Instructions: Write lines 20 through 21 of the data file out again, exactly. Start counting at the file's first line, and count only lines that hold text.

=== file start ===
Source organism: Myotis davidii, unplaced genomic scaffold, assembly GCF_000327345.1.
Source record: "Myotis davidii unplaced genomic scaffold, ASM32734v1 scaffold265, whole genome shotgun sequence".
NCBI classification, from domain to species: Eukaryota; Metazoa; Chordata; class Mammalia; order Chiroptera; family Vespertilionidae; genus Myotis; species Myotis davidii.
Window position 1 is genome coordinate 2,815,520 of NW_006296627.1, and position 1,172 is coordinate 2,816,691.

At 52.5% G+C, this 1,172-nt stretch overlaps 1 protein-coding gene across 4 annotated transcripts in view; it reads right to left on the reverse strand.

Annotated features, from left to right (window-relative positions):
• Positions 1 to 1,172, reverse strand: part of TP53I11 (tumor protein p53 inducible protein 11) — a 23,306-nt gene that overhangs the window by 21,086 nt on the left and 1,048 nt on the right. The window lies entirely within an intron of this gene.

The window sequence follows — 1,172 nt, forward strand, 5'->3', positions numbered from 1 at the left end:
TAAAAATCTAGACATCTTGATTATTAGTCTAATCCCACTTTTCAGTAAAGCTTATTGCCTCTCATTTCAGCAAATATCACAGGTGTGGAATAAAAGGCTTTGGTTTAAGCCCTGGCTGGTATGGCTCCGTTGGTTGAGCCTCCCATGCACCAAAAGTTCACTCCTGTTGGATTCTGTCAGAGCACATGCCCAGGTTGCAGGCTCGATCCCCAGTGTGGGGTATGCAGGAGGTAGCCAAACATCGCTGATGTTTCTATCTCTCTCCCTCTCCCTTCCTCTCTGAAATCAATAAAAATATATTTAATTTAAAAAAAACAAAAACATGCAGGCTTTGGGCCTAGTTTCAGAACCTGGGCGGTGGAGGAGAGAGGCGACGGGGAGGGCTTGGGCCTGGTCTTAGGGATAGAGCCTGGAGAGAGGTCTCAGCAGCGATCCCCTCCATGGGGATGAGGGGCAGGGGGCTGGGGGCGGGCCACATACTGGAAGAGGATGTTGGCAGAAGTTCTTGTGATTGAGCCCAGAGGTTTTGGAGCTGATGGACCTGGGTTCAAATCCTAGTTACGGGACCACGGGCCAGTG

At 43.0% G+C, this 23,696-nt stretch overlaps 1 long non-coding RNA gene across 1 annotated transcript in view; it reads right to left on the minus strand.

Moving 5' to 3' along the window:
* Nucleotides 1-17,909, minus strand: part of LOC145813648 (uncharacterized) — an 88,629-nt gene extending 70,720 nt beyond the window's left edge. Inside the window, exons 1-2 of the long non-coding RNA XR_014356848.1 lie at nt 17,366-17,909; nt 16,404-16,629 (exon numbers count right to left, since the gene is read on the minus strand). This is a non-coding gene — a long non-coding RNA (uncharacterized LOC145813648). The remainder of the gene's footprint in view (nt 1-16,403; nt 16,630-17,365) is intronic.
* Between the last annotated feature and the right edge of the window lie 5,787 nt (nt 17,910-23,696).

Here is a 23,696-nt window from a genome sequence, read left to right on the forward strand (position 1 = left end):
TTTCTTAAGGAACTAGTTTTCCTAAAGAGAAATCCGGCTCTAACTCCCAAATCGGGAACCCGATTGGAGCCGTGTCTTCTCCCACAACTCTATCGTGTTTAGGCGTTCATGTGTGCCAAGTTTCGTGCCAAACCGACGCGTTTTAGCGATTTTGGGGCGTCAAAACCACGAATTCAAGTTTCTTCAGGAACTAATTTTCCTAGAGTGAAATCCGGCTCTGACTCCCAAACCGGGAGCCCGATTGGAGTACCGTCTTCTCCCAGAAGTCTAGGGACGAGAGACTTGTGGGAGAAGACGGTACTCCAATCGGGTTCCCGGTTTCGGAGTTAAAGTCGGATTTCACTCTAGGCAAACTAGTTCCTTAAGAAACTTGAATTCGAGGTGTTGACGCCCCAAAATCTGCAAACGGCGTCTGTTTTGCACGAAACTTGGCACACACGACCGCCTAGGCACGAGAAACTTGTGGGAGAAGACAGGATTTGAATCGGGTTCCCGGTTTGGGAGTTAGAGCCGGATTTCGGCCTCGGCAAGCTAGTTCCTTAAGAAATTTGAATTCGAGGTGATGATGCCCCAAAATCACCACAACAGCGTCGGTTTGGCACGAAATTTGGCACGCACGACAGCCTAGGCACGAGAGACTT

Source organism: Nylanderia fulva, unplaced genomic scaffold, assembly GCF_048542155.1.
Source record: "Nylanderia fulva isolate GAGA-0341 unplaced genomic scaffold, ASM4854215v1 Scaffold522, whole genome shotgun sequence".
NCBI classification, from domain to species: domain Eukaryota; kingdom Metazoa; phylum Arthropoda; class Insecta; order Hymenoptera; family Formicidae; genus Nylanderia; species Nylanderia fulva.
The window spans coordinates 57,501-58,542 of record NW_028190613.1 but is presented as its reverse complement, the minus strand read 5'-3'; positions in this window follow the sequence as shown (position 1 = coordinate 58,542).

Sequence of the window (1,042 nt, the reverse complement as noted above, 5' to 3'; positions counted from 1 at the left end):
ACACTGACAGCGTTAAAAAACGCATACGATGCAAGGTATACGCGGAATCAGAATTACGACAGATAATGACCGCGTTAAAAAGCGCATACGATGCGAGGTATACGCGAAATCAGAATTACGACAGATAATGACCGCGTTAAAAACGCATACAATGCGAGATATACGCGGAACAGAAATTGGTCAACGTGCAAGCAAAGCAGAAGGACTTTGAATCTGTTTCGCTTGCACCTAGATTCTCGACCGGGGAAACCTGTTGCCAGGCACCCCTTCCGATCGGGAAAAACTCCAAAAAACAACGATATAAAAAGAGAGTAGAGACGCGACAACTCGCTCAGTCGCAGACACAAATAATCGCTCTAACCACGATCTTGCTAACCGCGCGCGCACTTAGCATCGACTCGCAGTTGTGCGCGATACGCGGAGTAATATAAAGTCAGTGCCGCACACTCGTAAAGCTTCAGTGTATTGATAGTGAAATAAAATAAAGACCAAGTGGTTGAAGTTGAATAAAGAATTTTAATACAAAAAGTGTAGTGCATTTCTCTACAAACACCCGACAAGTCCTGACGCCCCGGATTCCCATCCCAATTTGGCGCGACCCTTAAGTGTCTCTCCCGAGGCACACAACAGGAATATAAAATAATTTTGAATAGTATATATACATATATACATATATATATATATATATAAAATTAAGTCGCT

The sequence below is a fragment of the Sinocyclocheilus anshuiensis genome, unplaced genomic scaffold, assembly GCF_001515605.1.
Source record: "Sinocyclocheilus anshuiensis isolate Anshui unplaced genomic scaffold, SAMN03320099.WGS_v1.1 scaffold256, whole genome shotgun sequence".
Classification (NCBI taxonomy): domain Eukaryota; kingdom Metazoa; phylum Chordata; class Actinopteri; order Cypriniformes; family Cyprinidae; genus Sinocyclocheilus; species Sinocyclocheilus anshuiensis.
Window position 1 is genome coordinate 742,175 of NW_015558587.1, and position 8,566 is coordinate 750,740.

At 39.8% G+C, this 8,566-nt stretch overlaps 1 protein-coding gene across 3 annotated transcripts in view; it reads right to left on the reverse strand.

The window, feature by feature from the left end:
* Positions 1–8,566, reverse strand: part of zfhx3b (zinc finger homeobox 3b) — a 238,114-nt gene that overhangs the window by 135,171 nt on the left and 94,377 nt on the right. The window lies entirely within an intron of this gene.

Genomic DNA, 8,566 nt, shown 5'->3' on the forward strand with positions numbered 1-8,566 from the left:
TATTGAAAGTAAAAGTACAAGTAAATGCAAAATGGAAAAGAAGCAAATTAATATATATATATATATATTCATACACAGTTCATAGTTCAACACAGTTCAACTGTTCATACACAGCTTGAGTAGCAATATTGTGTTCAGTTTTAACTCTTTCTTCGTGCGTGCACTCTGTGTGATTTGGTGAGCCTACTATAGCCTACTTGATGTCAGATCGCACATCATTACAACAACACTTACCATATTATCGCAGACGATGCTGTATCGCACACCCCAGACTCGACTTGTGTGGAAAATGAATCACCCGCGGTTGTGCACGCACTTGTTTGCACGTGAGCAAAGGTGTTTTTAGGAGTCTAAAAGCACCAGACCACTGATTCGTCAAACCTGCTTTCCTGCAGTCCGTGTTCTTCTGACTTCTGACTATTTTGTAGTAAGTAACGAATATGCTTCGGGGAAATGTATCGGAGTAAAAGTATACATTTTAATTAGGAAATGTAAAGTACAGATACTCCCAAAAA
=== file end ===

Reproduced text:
Sequence of the window (1,042 nt, the reverse complement as noted above, 5' to 3'; positions counted from 1 at the left end):
ACACTGACAGCGTTAAAAAACGCATACGATGCAAGGTATACGCGGAATCAGAATTACGACAGATAATGACCGCGTTAAAAAGCGCATACGATGCGAGGTATACGCGAAATCAGAATTACGACAGATAATGACCGCGTTAAAAACGCATACAATGCGAGATATACGCGGAACAGAAATTGGTCAACGTGCAAGCAAAGCAGAAGGACTTTGAATCTGTTTCGCTTGCACCTAGATTCTCGACCGGGGAAACCTGTTGCCAGGCACCCCTTCCGATCGGGAAAAACTCCAAAAAACAACGATATAAAAAGAGAGTAGAGACGCGACAACTCGCTCAGTCGCAGACACAAATAATCGCTCTAACCACGATCTTGCTAACCGCGCGCGCACTTAGCATCGACTCGCAGTTGTGCGCGATACGCGGAGTAATATAAAGTCAGTGCCGCACACTCGTAAAGCTTCAGTGTATTGATAGTGAAATAAAATAAAGACCAAGTGGTTGAAGTTGAATAAAGAATTTTAATACAAAAAGTGTAGTGCATTTCTCTACAAACACCCGACAAGTCCTGACGCCCCGGATTCCCATCCCAATTTGGCGCGACCCTTAAGTGTCTCTCCCGAGGCACACAACAGGAATATAAAATAATTTTGAATAGTATATATACATATATACATATATATATATATATATAAAATTAAGTCGCT